With gas prices rising, lawmakers in Lansing are launching initiatives to encourage the development of alternative sources of energy to offset the increasing price of oil. Gov. Jennifer Granholm wants to extend tax credits to companies that research, develop and manufacture advanced-technology vehicles, in addition to directing some funds from a proposed $2-billion bond to alternative energy and other technology endeavors. Efforts to promote alternative sources of energy will be critical in order to decrease U.S. dependence on oil and move the state from a manufacturing-based economy.

Jess Cox

Granholm’s initiative reflects the state’s need to diversify its energy sources. Currently, the Michigan economy is heavily reliant on fossil fuels. The major industry — automobiles — is dependent on consumers’ willingness to continue purchasing large, gas-guzzling trucks and sport-utility vehicles. As gas prices surpass $2.50 a gallon in many regions across the nation, many consumers are looking to smaller, more efficient vehicles, while others explore the option of hybrid vehicles. Granholm’s tax credits, which will provide money for the research and development of more advanced hybrids, could undoubtedly help Detroit’s car companies modernize and adapt to evolving consumer demand.

Granholm’s initiatives should also create jobs for the Michigan economy. According to a study released last fall by the Union of Concerned Scientists, Michigan could add 4,900 jobs, besides saving $1.7 billion in energy costs, if it acted to develop alternative sources of energy. The manufacturing sector — which has anchored Michigan for decades — will not be the source of the state’s future prosperity. Cutting-edge fields, including modern energy research, must be expanded so that Michigan’s economic future is no longer dependent on the shrinking manufacturing and automobile sectors. By providing tax incentives to help ease Michigan’s transition, this plan would help create the framework for a successful future.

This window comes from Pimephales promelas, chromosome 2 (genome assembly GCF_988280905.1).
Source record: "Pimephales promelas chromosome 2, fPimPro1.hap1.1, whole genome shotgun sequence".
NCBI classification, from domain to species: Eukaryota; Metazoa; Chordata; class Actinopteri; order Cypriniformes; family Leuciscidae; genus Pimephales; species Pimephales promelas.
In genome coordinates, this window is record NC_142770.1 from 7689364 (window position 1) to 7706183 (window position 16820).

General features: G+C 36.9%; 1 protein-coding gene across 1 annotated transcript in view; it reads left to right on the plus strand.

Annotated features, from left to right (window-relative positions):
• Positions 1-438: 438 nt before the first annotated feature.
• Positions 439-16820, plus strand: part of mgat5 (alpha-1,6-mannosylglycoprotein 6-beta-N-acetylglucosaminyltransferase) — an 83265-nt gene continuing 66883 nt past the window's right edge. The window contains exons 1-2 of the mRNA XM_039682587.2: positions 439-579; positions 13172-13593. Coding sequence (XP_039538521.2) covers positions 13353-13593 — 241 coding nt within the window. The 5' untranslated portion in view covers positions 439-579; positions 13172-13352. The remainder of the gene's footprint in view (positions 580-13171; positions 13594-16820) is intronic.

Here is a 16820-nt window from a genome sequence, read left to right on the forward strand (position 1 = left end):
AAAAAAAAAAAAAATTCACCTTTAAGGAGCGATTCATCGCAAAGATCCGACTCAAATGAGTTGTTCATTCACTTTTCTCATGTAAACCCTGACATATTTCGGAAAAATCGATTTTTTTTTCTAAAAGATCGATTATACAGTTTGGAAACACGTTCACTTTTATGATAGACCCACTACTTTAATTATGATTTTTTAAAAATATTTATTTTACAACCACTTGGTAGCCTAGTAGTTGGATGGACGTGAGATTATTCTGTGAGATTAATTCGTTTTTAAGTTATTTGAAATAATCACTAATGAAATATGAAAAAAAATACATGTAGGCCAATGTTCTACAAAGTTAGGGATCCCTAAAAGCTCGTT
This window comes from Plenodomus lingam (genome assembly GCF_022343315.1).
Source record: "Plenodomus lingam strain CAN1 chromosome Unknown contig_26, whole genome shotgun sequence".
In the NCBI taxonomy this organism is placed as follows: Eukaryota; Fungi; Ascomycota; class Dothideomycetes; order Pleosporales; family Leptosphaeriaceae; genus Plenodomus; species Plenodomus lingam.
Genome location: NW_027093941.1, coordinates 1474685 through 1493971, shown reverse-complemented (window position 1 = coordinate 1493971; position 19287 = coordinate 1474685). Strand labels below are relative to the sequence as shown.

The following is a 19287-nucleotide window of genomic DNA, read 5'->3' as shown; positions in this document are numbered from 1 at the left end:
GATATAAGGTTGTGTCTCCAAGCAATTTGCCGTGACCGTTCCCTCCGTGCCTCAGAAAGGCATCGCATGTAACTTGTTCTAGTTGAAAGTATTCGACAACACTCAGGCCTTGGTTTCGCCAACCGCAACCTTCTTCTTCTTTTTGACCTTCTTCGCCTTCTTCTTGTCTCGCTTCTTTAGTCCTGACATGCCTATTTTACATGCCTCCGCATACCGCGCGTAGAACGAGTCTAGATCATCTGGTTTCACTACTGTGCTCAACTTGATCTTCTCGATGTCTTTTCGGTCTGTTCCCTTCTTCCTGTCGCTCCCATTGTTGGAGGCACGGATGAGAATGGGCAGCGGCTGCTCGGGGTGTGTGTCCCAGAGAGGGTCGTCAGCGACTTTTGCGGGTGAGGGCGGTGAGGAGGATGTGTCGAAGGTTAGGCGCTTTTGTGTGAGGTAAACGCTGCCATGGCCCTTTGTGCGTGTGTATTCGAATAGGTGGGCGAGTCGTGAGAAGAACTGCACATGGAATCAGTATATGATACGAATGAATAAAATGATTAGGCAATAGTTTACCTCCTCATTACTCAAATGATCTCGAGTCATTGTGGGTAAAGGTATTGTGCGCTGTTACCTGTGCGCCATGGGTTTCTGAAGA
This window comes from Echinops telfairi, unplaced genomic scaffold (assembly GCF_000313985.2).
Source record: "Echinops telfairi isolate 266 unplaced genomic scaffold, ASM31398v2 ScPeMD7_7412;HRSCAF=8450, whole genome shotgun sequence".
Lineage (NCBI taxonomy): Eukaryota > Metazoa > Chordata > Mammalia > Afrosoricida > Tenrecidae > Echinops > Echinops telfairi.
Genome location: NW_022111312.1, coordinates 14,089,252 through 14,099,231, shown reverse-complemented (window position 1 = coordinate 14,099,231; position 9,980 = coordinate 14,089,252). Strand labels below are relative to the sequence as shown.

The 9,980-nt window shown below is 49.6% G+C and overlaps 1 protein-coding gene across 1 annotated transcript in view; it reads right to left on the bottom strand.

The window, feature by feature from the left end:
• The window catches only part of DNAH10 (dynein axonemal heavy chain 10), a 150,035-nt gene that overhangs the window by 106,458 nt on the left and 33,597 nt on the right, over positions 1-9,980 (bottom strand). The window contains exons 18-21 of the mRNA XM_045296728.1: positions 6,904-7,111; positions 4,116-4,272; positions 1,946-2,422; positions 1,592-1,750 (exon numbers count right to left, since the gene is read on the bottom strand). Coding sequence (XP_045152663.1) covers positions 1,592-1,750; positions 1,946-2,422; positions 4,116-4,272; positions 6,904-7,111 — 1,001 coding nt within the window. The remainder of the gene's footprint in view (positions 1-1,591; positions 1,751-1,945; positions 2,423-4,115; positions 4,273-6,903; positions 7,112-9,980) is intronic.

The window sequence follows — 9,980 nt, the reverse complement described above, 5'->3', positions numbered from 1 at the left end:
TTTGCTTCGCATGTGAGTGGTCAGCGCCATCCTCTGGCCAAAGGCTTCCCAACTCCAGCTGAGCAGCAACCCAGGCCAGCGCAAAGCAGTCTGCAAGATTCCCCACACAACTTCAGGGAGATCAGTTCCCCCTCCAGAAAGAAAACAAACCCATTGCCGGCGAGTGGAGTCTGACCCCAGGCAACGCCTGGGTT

Furthermore, the environmental costs of continued dependence on oil are enormous. Fossil fuel use is known to contribute to the greenhouse effect, further exacerbating the global warming trend. Also, as global demand for oil increases, nations will go to increasingly extreme measures to extract oil. Already, the United States has opened up the pristine Arctic National Wildlife Refuge to drilling interests. The environmental cost of this move, as many have pointed out, could be catastrophic. By helping to encourage alternative energy research, Granholm’s proposal would help to solve the oil shortage in the only way possible: by addressing demand, not supply. With countries demanding less oil, environmentally unsafe drilling projects will not be necessary.

Granholm’s initiative to provide incentives for private enterprise to develop and use alternative forms of energy is an instrumental step toward weaning the state of Michigan off oil. The proposal — which aims to address rising gasoline and oil prices by tackling demand, not supply — is a long-term solution that must be enacted and expanded. The economic future of this state — and, indeed, the nation — relies on it.

Leave a comment

Your email address will not be published. Required fields are marked *